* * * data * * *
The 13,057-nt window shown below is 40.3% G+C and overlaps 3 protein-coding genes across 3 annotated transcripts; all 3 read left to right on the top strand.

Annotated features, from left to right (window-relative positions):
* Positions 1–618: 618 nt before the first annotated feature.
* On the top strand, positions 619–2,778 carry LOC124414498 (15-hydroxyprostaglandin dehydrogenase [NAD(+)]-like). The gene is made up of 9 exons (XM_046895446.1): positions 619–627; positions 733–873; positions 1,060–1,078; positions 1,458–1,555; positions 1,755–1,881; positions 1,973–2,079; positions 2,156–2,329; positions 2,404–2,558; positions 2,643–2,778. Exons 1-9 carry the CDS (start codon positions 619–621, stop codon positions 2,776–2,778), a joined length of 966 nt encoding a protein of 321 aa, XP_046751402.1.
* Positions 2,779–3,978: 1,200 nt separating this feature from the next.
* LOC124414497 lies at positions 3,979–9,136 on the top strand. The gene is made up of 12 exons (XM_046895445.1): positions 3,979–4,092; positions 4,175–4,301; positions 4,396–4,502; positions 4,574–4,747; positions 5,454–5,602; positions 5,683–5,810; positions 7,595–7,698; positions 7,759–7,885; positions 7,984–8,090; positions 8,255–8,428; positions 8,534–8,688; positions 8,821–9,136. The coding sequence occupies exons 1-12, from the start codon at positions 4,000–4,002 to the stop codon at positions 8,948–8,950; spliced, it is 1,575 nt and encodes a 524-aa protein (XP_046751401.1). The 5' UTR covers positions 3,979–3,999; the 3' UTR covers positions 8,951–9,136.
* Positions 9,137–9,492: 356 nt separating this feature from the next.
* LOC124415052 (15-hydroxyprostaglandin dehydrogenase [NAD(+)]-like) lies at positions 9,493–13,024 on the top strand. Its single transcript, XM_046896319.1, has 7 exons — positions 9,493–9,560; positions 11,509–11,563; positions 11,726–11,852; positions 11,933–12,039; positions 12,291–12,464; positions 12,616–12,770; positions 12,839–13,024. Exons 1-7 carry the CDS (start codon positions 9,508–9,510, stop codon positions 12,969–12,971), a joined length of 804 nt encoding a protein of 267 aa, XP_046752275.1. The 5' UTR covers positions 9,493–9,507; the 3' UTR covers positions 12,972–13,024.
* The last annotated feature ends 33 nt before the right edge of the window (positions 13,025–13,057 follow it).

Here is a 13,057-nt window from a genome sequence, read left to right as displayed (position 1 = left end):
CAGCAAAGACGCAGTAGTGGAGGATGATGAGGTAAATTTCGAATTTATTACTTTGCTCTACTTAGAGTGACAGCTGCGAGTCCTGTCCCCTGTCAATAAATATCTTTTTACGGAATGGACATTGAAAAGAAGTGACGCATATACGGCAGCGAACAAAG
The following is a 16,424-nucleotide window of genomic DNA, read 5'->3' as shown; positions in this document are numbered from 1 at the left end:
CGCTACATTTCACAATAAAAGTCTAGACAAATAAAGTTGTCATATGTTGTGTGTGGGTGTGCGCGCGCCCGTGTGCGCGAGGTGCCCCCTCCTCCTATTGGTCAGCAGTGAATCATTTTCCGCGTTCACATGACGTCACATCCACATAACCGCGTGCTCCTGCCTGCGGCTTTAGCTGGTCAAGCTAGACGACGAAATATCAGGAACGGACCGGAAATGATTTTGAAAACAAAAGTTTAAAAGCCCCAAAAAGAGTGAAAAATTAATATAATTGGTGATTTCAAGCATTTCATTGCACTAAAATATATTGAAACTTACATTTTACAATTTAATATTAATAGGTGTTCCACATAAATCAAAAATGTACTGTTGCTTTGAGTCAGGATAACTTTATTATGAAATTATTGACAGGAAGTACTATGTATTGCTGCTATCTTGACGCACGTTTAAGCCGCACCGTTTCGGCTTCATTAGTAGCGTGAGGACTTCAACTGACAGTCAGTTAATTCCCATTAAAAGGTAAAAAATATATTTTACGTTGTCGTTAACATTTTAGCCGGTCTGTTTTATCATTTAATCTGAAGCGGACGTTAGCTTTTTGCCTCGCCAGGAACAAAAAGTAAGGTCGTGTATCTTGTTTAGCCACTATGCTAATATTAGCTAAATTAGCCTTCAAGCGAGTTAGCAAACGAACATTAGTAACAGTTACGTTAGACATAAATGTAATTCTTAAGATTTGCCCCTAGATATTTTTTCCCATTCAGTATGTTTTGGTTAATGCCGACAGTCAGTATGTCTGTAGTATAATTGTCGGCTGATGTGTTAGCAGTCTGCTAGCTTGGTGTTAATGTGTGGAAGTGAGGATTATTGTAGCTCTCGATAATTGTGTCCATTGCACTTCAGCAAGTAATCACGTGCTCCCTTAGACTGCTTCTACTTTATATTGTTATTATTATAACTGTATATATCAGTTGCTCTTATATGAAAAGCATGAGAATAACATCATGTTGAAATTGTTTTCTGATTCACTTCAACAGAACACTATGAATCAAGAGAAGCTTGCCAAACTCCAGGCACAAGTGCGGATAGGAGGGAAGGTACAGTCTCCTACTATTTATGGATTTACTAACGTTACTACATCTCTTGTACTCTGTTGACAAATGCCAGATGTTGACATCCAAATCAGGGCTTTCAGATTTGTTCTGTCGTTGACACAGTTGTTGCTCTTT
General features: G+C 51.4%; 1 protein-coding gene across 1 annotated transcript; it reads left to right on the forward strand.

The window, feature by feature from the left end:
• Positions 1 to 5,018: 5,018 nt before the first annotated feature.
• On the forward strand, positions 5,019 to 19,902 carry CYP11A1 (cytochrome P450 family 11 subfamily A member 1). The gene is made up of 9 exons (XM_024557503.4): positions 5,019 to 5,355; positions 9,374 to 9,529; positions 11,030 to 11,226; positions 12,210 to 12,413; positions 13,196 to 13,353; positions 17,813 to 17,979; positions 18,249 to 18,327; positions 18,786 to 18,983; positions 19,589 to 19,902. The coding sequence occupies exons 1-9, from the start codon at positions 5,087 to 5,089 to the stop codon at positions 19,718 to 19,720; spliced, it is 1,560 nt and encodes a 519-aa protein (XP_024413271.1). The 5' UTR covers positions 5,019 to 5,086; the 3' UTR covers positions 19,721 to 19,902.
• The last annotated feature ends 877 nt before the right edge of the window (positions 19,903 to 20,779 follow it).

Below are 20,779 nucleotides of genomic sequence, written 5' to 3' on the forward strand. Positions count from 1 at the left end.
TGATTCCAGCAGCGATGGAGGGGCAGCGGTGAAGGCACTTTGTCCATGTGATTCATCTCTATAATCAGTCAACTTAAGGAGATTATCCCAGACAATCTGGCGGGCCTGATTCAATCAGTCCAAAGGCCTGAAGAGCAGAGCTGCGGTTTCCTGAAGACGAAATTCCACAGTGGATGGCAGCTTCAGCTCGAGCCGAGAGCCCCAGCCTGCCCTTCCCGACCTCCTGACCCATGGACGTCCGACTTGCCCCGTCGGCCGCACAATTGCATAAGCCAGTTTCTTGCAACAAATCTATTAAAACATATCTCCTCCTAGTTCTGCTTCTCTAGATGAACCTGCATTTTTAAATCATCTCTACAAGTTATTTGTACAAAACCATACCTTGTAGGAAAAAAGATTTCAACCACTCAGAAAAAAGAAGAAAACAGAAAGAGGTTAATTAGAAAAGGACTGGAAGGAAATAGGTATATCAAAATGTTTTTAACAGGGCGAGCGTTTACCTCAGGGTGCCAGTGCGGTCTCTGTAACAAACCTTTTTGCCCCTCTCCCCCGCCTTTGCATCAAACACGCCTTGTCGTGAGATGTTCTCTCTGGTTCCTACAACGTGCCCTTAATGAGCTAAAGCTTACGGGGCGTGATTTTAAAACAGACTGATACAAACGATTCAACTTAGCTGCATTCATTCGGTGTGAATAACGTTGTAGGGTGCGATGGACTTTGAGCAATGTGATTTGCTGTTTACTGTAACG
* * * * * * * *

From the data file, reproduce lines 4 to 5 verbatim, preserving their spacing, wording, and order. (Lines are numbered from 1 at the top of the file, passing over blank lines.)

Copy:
* On the top strand, positions 619–2,778 carry LOC124414498 (15-hydroxyprostaglandin dehydrogenase [NAD(+)]-like). The gene is made up of 9 exons (XM_046895446.1): positions 619–627; positions 733–873; positions 1,060–1,078; positions 1,458–1,555; positions 1,755–1,881; positions 1,973–2,079; positions 2,156–2,329; positions 2,404–2,558; positions 2,643–2,778. Exons 1-9 carry the CDS (start codon positions 619–621, stop codon positions 2,776–2,778), a joined length of 966 nt encoding a protein of 321 aa, XP_046751402.1.
* Positions 2,779–3,978: 1,200 nt separating this feature from the next.